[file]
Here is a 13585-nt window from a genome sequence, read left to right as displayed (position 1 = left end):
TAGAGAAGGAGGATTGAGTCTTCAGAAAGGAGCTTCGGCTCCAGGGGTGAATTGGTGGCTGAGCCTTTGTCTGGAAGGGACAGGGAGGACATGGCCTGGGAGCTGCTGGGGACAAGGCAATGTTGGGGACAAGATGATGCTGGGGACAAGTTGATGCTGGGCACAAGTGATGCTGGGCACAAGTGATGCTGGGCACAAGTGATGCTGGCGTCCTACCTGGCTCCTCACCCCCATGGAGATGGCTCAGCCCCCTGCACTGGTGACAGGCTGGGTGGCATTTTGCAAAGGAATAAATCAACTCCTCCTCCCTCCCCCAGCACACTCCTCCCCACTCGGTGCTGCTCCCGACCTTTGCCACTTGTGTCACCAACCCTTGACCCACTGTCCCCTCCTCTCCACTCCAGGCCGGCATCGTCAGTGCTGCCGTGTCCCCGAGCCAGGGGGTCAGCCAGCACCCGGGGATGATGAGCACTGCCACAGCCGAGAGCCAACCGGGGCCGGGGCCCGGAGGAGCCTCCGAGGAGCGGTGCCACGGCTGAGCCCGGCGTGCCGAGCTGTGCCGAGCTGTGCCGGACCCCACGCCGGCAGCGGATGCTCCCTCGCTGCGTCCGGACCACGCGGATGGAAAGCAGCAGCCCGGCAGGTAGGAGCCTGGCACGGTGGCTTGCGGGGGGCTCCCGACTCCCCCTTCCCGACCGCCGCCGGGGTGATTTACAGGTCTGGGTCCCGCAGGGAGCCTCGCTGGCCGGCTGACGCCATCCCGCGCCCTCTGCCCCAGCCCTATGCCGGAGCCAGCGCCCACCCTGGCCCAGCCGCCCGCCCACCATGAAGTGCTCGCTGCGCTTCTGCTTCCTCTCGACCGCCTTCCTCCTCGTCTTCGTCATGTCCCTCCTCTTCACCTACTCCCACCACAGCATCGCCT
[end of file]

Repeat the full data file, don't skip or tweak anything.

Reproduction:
Here is a 13585-nt window from a genome sequence, read left to right as displayed (position 1 = left end):
TAGAGAAGGAGGATTGAGTCTTCAGAAAGGAGCTTCGGCTCCAGGGGTGAATTGGTGGCTGAGCCTTTGTCTGGAAGGGACAGGGAGGACATGGCCTGGGAGCTGCTGGGGACAAGGCAATGTTGGGGACAAGATGATGCTGGGGACAAGTTGATGCTGGGCACAAGTGATGCTGGGCACAAGTGATGCTGGGCACAAGTGATGCTGGCGTCCTACCTGGCTCCTCACCCCCATGGAGATGGCTCAGCCCCCTGCACTGGTGACAGGCTGGGTGGCATTTTGCAAAGGAATAAATCAACTCCTCCTCCCTCCCCCAGCACACTCCTCCCCACTCGGTGCTGCTCCCGACCTTTGCCACTTGTGTCACCAACCCTTGACCCACTGTCCCCTCCTCTCCACTCCAGGCCGGCATCGTCAGTGCTGCCGTGTCCCCGAGCCAGGGGGTCAGCCAGCACCCGGGGATGATGAGCACTGCCACAGCCGAGAGCCAACCGGGGCCGGGGCCCGGAGGAGCCTCCGAGGAGCGGTGCCACGGCTGAGCCCGGCGTGCCGAGCTGTGCCGAGCTGTGCCGGACCCCACGCCGGCAGCGGATGCTCCCTCGCTGCGTCCGGACCACGCGGATGGAAAGCAGCAGCCCGGCAGGTAGGAGCCTGGCACGGTGGCTTGCGGGGGGCTCCCGACTCCCCCTTCCCGACCGCCGCCGGGGTGATTTACAGGTCTGGGTCCCGCAGGGAGCCTCGCTGGCCGGCTGACGCCATCCCGCGCCCTCTGCCCCAGCCCTATGCCGGAGCCAGCGCCCACCCTGGCCCAGCCGCCCGCCCACCATGAAGTGCTCGCTGCGCTTCTGCTTCCTCTCGACCGCCTTCCTCCTCGTCTTCGTCATGTCCCTCCTCTTCACCTACTCCCACCACAGCATCGCCT